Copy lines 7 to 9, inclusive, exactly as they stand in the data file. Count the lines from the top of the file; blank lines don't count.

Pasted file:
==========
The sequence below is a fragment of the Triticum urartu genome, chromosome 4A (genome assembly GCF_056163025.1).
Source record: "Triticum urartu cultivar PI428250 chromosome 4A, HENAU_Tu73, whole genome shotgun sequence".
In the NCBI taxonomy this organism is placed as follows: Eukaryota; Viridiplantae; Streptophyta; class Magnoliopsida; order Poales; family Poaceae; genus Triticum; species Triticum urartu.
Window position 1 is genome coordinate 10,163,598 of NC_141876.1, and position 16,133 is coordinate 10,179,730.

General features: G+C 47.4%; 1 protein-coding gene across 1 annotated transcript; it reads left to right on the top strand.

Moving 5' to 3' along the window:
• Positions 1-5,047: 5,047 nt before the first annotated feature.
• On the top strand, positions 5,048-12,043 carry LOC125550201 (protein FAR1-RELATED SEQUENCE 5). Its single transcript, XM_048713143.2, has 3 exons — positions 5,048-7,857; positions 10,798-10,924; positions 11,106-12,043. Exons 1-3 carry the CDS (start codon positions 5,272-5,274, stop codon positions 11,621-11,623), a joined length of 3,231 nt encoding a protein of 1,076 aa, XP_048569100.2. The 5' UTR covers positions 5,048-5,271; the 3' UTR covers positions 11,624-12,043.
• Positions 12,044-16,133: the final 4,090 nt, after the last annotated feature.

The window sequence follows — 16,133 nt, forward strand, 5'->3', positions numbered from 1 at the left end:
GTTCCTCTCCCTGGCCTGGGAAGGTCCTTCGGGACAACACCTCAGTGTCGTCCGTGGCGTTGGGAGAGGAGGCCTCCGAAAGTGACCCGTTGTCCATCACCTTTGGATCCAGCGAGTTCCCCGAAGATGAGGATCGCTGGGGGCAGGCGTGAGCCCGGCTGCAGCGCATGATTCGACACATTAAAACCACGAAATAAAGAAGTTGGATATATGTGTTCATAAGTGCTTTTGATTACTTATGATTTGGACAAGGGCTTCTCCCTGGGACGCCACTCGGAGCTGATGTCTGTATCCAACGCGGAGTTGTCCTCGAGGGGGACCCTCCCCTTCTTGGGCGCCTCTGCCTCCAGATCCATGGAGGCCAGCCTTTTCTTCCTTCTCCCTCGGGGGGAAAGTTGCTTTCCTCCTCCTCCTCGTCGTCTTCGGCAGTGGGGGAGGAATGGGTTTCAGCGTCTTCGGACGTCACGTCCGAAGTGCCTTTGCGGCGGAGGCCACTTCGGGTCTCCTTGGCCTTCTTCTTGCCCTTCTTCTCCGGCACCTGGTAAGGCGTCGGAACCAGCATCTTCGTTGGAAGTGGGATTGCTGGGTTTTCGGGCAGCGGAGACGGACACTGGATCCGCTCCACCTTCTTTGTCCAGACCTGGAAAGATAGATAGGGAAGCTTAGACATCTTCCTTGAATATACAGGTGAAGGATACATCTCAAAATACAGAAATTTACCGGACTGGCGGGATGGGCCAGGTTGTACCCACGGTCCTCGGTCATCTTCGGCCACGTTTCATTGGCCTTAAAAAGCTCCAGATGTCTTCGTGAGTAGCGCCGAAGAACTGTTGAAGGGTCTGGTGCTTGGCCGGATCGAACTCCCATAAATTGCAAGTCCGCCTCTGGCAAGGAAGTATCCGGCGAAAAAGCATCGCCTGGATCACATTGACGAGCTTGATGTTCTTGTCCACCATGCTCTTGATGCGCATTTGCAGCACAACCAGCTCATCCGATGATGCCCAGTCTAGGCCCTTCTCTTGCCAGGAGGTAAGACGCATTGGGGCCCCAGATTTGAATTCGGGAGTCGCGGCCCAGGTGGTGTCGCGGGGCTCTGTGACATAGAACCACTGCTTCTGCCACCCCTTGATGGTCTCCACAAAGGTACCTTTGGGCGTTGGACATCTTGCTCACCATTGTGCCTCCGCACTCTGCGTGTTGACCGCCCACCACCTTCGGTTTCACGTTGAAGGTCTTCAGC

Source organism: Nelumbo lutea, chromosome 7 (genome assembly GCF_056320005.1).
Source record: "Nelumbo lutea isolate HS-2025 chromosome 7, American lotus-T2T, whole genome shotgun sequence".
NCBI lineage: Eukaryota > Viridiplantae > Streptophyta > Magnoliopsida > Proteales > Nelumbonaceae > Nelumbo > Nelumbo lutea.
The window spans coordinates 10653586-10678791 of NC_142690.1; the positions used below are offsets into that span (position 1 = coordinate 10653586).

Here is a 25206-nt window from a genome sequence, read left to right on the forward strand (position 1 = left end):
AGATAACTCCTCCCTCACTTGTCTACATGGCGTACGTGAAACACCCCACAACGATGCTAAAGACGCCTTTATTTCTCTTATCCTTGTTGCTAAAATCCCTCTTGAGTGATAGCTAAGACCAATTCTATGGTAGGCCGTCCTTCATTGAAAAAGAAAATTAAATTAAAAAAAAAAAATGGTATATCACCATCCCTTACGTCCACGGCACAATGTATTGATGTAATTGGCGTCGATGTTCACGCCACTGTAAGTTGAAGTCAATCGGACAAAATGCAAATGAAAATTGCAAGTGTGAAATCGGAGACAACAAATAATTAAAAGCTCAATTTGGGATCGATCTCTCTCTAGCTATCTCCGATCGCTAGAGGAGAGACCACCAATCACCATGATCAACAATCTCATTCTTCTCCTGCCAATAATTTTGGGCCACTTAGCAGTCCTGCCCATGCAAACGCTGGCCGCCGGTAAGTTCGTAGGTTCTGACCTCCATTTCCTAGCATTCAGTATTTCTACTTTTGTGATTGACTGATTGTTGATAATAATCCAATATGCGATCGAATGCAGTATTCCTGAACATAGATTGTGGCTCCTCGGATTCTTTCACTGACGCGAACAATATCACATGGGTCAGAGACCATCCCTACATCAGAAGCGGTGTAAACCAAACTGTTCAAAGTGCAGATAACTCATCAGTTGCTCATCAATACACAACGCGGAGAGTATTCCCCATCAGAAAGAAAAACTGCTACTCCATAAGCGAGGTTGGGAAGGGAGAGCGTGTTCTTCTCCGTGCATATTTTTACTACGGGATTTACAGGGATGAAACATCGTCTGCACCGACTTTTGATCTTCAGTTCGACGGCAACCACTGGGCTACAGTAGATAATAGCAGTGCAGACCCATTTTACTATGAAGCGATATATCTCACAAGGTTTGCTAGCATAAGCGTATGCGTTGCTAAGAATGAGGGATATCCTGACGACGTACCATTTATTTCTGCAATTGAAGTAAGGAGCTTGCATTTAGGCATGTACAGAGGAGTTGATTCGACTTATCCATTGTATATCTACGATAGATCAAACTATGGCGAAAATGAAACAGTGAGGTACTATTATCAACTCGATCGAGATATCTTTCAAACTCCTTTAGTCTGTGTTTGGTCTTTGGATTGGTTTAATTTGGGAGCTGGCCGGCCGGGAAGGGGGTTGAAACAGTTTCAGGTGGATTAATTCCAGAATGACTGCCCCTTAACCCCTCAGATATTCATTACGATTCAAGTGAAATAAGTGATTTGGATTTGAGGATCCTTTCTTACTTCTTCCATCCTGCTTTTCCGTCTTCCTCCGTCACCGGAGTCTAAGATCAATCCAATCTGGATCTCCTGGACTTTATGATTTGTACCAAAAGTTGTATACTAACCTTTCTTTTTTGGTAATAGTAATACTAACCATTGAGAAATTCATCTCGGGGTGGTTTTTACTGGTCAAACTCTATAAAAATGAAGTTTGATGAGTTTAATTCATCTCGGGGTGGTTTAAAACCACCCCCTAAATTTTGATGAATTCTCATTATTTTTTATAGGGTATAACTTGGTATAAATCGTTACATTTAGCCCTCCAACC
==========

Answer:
• Positions 1-5,047: 5,047 nt before the first annotated feature.
• On the top strand, positions 5,048-12,043 carry LOC125550201 (protein FAR1-RELATED SEQUENCE 5). Its single transcript, XM_048713143.2, has 3 exons — positions 5,048-7,857; positions 10,798-10,924; positions 11,106-12,043. Exons 1-3 carry the CDS (start codon positions 5,272-5,274, stop codon positions 11,621-11,623), a joined length of 3,231 nt encoding a protein of 1,076 aa, XP_048569100.2. The 5' UTR covers positions 5,048-5,271; the 3' UTR covers positions 11,624-12,043.
• Positions 12,044-16,133: the final 4,090 nt, after the last annotated feature.